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Is tidy HTML important?
Does anyone care about valid HTML?
deMorte




msg:3636577
 9:09 am on Apr 28, 2008 (gmt 0)

I recently installed a HTML Validator on my Mozilla FF and now I'm a bit baffled about the validity of HTML on the Internet.

I've recently focused more attention to making valid HTML this end installed the Validator. What I thought was that the "big sites" in the net would only use valid HTML.

What I've discovered that most "big sites" contain a load of warnings. For example a very popular search engine has 10 warnings on their front page. And one would think that this giant has the resources to make valid HTML, no matter what.

I'm presenting all of you a question: Does anyone really care about valid HTML if the site works and looks as it should?

 

kaled




msg:3636588
 9:32 am on Apr 28, 2008 (gmt 0)

It is essential that the basic markup validates, i.e. no tags are left open, etc.
Other issues such as missing alt tags on images are less important (however, for usability, they should be present when meaningful).

It is arguably less important for mega-sites to validate since browsers will be tested during development on such sites, and if necessary, error handling will be tweaked to try to ensure they are displayed correctly. However, most errors are likely to be "best practice" rather than "critical".

Kaled.

rocknbil




msg:3636788
 3:40 pm on Apr 28, 2008 (gmt 0)

Does anyone care about valid HTML?

Your visitors will never care whether your HTML is valid, or whether you use tables for layout . . .

unless . . . .

. . . . They access your site using a browser, resolution, or other variable environment that you've never experienced and your invalid HTML throws the document into Quirks mode, breaking the layout and creating a mess of it.

. . . . the invalid HTML is one of the errors that causes whole sections of a page to disappear (missing quote in an attribute, for example.) Some browsers "fix" this during rendering and it may go unnoticed.

HelenDev




msg:3636799
 3:57 pm on Apr 28, 2008 (gmt 0)

Agreed.

And if/when you encounter a problem with your site which you need to troubleshoot, you'll be glad to have nice clean code to start with, rather than weeks of untangling various HTML errors.

pageoneresults




msg:3636801
 4:04 pm on Apr 28, 2008 (gmt 0)

Three green check marks all the way. Tis' the only way to fly.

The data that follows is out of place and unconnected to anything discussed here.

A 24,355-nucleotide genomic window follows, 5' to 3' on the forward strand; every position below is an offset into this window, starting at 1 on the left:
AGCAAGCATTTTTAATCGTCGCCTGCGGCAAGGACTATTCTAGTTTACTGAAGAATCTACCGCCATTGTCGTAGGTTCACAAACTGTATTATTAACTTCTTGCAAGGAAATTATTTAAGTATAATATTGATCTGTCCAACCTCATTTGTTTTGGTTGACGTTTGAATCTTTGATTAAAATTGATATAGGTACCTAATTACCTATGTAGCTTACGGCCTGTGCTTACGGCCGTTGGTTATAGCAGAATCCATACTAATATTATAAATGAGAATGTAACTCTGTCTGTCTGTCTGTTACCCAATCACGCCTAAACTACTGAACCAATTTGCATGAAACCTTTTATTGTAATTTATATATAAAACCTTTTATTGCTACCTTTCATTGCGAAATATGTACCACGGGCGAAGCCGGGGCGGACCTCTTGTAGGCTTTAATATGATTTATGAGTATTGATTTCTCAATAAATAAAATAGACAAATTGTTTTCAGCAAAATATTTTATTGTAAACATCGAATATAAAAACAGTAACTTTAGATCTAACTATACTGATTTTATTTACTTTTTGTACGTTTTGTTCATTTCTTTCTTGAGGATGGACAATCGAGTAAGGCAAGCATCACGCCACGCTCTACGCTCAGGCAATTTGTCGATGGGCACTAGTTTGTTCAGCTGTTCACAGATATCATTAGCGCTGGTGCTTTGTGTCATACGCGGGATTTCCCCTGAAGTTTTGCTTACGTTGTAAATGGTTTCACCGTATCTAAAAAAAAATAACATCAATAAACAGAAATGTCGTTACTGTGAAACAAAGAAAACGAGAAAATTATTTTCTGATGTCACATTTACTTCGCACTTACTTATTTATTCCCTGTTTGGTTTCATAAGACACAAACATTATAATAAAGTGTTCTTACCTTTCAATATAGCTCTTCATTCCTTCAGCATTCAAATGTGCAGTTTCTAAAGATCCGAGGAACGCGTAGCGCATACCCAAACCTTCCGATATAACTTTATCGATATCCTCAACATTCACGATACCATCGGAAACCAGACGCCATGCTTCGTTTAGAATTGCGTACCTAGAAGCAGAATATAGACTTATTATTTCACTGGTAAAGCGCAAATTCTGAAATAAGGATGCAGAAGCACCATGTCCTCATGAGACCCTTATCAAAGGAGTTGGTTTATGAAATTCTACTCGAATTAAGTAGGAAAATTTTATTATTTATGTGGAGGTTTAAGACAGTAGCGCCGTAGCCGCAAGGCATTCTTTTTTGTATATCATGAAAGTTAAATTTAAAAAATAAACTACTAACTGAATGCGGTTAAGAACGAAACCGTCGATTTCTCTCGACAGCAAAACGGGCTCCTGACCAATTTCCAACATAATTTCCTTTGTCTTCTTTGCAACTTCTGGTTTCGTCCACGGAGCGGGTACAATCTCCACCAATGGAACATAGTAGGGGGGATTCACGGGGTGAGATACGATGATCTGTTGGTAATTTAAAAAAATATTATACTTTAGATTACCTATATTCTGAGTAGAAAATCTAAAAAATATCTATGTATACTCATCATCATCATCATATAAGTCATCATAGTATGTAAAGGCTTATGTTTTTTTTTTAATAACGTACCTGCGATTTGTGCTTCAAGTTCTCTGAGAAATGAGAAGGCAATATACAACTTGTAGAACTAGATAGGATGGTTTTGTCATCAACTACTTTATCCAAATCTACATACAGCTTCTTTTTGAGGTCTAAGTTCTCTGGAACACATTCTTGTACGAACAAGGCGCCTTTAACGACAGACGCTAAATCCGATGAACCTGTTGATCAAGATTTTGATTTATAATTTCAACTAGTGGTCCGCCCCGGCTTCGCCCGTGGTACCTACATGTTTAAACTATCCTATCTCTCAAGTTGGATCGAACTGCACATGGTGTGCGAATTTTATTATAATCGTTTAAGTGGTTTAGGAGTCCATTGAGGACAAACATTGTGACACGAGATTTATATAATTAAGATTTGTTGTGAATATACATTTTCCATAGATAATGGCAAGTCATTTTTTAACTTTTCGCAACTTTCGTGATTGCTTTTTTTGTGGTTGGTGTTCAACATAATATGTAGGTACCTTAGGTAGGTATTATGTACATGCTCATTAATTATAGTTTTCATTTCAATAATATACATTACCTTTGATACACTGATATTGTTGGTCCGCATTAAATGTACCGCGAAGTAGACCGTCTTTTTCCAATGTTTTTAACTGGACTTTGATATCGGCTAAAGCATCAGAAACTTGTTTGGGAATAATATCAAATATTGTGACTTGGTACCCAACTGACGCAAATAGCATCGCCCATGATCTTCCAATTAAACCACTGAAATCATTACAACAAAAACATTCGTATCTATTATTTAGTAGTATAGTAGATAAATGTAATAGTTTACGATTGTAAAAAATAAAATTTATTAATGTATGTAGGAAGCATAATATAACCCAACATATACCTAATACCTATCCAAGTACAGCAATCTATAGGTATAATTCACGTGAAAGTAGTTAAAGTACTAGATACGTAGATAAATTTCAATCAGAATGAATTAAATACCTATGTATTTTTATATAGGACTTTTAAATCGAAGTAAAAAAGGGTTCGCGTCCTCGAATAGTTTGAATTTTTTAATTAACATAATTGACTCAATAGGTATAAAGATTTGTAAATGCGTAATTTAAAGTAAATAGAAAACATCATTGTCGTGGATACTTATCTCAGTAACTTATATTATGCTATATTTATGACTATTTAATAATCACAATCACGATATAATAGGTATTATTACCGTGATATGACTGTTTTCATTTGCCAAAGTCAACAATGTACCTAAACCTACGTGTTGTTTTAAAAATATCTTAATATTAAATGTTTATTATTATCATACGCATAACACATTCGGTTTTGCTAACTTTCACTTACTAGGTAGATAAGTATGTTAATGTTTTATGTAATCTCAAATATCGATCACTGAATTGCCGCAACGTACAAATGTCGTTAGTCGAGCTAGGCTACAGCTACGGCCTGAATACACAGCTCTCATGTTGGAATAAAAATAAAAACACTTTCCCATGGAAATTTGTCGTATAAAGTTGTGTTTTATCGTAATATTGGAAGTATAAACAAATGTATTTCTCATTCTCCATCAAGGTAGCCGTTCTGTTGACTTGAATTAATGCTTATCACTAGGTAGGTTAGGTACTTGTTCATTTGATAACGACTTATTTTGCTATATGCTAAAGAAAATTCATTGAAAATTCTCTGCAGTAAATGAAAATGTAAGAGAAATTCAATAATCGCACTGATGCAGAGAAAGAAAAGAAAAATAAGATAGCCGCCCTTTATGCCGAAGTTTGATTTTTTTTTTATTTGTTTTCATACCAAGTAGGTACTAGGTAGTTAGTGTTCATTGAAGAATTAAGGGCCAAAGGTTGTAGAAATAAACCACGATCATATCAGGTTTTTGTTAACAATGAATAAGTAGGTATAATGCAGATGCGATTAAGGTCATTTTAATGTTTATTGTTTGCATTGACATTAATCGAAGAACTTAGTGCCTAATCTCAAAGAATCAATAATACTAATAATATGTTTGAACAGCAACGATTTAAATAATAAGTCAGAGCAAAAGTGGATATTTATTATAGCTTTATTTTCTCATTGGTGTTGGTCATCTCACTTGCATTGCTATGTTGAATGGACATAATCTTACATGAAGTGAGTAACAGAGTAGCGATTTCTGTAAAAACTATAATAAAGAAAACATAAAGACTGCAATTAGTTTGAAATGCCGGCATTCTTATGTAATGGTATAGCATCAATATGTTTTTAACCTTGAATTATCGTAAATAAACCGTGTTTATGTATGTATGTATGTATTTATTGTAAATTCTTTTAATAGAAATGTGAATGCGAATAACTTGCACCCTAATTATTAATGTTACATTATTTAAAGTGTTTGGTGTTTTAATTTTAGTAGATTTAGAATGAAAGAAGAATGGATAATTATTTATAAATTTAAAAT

You'll be glad to have nice clean code to start with, rather than weeks of untangling various HTML errors.

Indeed you will! That's a rather large part of the equation to knock out right off the bat.

When you see sites that have hundreds upon hundreds of HTML errors, many of those are cascading from a group of basic errors. Once they are addressed, the list of errors drops considerably.

Why don't Webmasters care about this? Because most others don't. But, there are a select group of professionals who can see the forest through the trees and are working toward validating their production code.

OutdoorMan




msg:3638021
 9:23 pm on Apr 29, 2008 (gmt 0)

To me it's important that the documents I write is written in valid HTML 4.01 Strict and valid CSS. I care simply because I want usability and a close to perfect layout in most browsers.

In the past months, I have actualy rejected several link requests (I own a niche directory -- links to quality websites only), mainly because of invalid MarkUp: websites optimized for IE only, which looked horrible when viewed in FF or Opera.

Yes, I care about valid HTML, like I care about the content of my websites.

idfer




msg:3638099
 12:03 am on Apr 30, 2008 (gmt 0)

OK i have to indulge in a pet peeve of mine... There's a big difference between usability and accessibility.

Usability defines how easy it is for the visitor to use the site, e.g. can they find information easily, is the navigation straightforward and obvious, etc. Usability is mostly related to the site's presentation and programming and a valid HTML does nothing to improve usability.

Accessibility defines whether your site can be viewed and used at all by visitors with different abilities and disabilities, e.g. non-major browsers, the visually-impaired, the mechanically-impaired, etc. A valid HTML is a good step towards accessibility but it doesn't guarantee it.

There's also the concept of usefulness, a site can be usable and accessible without being useful if the content is not good, e.g. a search engine that returns links to irrelevant pages.

D_Blackwell




msg:3639068
 11:52 pm on Apr 30, 2008 (gmt 0)

Three green check marks all the way. Tis' the only way to fly.

Sloppy work now will encourage even lower standards later. You'll have less issues arise, less complaints, and they will be easier to fix. Plus, clean code is so much easier to work with - and you can build a 'library' of solid layouts. A few tweaks to the CSS and the rendered (X)HTML is a 'brand new' design.

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